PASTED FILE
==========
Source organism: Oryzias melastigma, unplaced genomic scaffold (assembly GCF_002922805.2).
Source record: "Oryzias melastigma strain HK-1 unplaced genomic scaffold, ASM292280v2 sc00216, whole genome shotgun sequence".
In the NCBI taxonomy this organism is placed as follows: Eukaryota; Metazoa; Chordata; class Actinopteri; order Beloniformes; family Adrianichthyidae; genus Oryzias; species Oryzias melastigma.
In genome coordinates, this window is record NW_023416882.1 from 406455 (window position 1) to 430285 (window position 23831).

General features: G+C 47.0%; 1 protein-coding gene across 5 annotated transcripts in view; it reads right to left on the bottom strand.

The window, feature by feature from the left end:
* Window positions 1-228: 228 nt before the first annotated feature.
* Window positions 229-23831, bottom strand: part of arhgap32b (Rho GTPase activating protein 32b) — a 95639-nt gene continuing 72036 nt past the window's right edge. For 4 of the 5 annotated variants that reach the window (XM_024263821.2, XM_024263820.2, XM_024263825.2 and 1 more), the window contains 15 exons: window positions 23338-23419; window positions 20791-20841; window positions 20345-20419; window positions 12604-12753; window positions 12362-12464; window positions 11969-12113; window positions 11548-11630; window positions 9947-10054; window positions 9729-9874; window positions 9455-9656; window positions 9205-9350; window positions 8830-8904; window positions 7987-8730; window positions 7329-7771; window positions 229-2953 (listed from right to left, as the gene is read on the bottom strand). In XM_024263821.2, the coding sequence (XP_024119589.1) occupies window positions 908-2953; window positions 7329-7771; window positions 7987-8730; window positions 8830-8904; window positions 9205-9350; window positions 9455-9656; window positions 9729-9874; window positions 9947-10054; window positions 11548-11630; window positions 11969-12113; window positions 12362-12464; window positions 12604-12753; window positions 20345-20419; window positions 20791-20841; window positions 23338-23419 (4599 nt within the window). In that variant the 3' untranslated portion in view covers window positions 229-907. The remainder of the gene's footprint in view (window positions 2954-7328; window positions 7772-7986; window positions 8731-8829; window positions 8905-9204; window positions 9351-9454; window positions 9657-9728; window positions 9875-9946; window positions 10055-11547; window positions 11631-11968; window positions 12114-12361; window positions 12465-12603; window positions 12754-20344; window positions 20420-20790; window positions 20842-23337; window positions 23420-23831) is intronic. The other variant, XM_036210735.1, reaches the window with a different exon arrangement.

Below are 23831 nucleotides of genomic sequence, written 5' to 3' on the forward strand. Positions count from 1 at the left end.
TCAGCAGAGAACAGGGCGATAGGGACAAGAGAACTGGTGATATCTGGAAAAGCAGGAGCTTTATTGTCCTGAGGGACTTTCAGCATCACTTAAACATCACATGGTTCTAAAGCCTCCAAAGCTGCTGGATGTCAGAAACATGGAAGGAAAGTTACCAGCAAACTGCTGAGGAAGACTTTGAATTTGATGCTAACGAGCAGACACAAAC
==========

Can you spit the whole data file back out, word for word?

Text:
Source organism: Oryzias melastigma, unplaced genomic scaffold (assembly GCF_002922805.2).
Source record: "Oryzias melastigma strain HK-1 unplaced genomic scaffold, ASM292280v2 sc00216, whole genome shotgun sequence".
In the NCBI taxonomy this organism is placed as follows: Eukaryota; Metazoa; Chordata; class Actinopteri; order Beloniformes; family Adrianichthyidae; genus Oryzias; species Oryzias melastigma.
In genome coordinates, this window is record NW_023416882.1 from 406455 (window position 1) to 430285 (window position 23831).

General features: G+C 47.0%; 1 protein-coding gene across 5 annotated transcripts in view; it reads right to left on the bottom strand.

The window, feature by feature from the left end:
* Window positions 1-228: 228 nt before the first annotated feature.
* Window positions 229-23831, bottom strand: part of arhgap32b (Rho GTPase activating protein 32b) — a 95639-nt gene continuing 72036 nt past the window's right edge. For 4 of the 5 annotated variants that reach the window (XM_024263821.2, XM_024263820.2, XM_024263825.2 and 1 more), the window contains 15 exons: window positions 23338-23419; window positions 20791-20841; window positions 20345-20419; window positions 12604-12753; window positions 12362-12464; window positions 11969-12113; window positions 11548-11630; window positions 9947-10054; window positions 9729-9874; window positions 9455-9656; window positions 9205-9350; window positions 8830-8904; window positions 7987-8730; window positions 7329-7771; window positions 229-2953 (listed from right to left, as the gene is read on the bottom strand). In XM_024263821.2, the coding sequence (XP_024119589.1) occupies window positions 908-2953; window positions 7329-7771; window positions 7987-8730; window positions 8830-8904; window positions 9205-9350; window positions 9455-9656; window positions 9729-9874; window positions 9947-10054; window positions 11548-11630; window positions 11969-12113; window positions 12362-12464; window positions 12604-12753; window positions 20345-20419; window positions 20791-20841; window positions 23338-23419 (4599 nt within the window). In that variant the 3' untranslated portion in view covers window positions 229-907. The remainder of the gene's footprint in view (window positions 2954-7328; window positions 7772-7986; window positions 8731-8829; window positions 8905-9204; window positions 9351-9454; window positions 9657-9728; window positions 9875-9946; window positions 10055-11547; window positions 11631-11968; window positions 12114-12361; window positions 12465-12603; window positions 12754-20344; window positions 20420-20790; window positions 20842-23337; window positions 23420-23831) is intronic. The other variant, XM_036210735.1, reaches the window with a different exon arrangement.

Below are 23831 nucleotides of genomic sequence, written 5' to 3' on the forward strand. Positions count from 1 at the left end.
TCAGCAGAGAACAGGGCGATAGGGACAAGAGAACTGGTGATATCTGGAAAAGCAGGAGCTTTATTGTCCTGAGGGACTTTCAGCATCACTTAAACATCACATGGTTCTAAAGCCTCCAAAGCTGCTGGATGTCAGAAACATGGAAGGAAAGTTACCAGCAAACTGCTGAGGAAGACTTTGAATTTGATGCTAACGAGCAGACACAAAC